Negotiators are often told to be careful what they write in property descriptions, but a gaffe by one scribe at an agency in West Yorkshire has made it into the national newspapers.
Keighley-based estate agency Wilman & Wilman is marketing a cute one-bedroom cottage in the village of Embsay near Skipton for £189,500, describing it as an ideal holiday home investment in a Yorkshire Dales tourist hotspot which comes with a full diary of bookings.
After a promising opening pitch, the property listing on Rightmove unfortunately then goes awry.
“Since acquiring the character end-terrace property, our clients have spent neither time, effort nor expense transforming it to their exacting high standards,” it says.
The unusual description might have gone unnoticed but for an eagle-eyed browser in Ilkley, who sent it in to The Times newspaper’s letters column for consideration.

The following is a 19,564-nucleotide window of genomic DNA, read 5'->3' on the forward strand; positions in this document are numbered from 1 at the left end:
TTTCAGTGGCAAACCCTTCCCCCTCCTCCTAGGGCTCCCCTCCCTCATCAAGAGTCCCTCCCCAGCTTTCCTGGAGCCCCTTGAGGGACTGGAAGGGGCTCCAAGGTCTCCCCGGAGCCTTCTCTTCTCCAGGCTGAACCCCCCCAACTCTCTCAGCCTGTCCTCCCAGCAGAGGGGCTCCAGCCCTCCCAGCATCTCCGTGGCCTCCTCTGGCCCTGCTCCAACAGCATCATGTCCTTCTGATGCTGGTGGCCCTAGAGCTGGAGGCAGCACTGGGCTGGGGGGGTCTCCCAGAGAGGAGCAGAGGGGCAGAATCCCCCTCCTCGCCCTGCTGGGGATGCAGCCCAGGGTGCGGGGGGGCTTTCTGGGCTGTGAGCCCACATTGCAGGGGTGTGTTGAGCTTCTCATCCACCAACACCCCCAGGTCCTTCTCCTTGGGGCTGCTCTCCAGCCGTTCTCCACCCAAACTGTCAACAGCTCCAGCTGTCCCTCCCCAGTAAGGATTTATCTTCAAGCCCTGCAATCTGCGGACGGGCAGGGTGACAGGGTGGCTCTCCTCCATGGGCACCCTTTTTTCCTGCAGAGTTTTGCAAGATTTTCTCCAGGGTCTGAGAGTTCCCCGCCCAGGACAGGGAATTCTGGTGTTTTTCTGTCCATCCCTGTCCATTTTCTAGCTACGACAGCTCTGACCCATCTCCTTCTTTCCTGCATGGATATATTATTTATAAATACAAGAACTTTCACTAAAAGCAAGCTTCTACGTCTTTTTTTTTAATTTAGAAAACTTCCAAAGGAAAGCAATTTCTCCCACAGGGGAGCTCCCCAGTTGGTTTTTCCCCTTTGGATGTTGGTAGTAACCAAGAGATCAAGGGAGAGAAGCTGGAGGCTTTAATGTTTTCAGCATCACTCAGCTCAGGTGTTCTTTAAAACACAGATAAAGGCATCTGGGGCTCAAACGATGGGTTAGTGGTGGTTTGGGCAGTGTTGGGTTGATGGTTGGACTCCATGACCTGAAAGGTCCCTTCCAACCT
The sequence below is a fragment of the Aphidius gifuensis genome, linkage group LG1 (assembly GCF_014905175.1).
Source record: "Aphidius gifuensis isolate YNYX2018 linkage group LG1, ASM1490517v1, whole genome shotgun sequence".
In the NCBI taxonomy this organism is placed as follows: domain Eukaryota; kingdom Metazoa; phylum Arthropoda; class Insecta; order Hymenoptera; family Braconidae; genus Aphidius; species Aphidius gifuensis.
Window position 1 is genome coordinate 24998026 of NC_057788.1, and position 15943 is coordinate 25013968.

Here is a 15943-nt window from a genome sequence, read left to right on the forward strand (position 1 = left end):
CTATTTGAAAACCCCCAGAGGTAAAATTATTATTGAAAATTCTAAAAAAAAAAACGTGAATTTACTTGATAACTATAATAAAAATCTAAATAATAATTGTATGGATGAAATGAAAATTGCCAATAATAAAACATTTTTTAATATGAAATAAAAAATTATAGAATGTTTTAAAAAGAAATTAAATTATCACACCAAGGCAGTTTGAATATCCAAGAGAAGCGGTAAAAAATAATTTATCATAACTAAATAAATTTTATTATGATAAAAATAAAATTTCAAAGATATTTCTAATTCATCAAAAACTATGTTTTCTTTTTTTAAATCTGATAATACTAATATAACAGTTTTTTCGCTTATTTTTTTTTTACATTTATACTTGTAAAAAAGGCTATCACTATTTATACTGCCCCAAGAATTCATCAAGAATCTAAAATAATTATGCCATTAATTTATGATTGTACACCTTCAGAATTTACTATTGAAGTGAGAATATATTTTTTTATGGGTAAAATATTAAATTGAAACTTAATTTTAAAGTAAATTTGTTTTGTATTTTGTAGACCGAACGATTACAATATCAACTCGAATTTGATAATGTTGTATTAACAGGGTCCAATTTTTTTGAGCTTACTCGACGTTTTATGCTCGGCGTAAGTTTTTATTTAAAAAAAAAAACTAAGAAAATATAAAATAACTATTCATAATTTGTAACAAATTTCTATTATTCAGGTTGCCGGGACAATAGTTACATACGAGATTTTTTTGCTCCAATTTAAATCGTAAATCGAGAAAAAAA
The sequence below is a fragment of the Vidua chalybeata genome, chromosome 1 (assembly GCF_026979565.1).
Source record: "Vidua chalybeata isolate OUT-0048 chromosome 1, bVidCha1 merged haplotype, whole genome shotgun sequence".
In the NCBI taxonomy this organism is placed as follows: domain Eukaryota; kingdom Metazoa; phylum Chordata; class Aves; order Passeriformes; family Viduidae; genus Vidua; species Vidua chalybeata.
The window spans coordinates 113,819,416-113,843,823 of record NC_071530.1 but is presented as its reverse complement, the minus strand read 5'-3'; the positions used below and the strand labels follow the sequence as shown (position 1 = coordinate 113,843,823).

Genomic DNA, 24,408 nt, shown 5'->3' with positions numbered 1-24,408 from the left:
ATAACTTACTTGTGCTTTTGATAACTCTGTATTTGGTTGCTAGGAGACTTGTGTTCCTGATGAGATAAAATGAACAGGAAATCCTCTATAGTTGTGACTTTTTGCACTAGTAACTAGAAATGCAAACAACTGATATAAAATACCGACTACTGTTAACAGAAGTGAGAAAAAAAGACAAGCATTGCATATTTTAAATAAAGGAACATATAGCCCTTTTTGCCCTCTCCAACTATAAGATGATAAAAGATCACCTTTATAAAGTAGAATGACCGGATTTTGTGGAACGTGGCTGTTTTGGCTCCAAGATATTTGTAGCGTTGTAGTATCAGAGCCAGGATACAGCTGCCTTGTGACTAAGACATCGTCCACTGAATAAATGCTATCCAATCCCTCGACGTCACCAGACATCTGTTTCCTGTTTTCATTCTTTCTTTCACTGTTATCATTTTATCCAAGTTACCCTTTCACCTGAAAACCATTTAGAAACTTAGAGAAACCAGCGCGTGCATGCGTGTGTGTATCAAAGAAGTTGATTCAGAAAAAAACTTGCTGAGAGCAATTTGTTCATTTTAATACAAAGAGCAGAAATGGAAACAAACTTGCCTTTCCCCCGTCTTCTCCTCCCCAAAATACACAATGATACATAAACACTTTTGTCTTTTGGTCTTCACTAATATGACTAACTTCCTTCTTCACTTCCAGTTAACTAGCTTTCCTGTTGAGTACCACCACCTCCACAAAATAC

Its editor Patrick Kidd asked readers whether the agent had “used the wrong verb…or is this a rare case of tongue-in-cheek honesty?”.
Readers with longer memories then replied, pointing out the industry’s most beloved ‘honest descriptions’ merchant from the 1950s/1960s, Roy Brooks.
Timesreader Katie Richards reminded Times readers of its brutal adverts, including this one: “Broken-down Batter-sea Bargain. Erected at end of a long reign of increasingly warped moral & aesthetic values, it’s what you expect — hideous; redeemed only by the integrity of the plebs who built it.”
Brooks would be proud of Wilman & Wilman; his adverts were so amusingly honest that they were printed by The Times for free, much like this most recent example.
Read more about unusual property descriptions.